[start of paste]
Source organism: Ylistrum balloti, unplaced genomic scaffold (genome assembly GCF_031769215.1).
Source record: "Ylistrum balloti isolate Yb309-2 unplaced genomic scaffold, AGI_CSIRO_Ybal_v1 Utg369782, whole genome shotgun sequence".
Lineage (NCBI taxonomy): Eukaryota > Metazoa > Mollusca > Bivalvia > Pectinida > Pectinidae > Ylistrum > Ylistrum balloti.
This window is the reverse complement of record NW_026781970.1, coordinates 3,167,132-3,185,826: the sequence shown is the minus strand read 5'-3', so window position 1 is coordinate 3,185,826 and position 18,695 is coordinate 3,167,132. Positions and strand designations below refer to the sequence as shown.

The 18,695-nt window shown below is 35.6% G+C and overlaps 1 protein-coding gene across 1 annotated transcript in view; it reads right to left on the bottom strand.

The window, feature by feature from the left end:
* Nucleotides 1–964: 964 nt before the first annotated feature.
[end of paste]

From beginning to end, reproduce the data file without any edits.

Source organism: Ylistrum balloti, unplaced genomic scaffold (genome assembly GCF_031769215.1).
Source record: "Ylistrum balloti isolate Yb309-2 unplaced genomic scaffold, AGI_CSIRO_Ybal_v1 Utg369782, whole genome shotgun sequence".
Lineage (NCBI taxonomy): Eukaryota > Metazoa > Mollusca > Bivalvia > Pectinida > Pectinidae > Ylistrum > Ylistrum balloti.
This window is the reverse complement of record NW_026781970.1, coordinates 3,167,132-3,185,826: the sequence shown is the minus strand read 5'-3', so window position 1 is coordinate 3,185,826 and position 18,695 is coordinate 3,167,132. Positions and strand designations below refer to the sequence as shown.

The 18,695-nt window shown below is 35.6% G+C and overlaps 1 protein-coding gene across 1 annotated transcript in view; it reads right to left on the bottom strand.

The window, feature by feature from the left end:
* Nucleotides 1–964: 964 nt before the first annotated feature.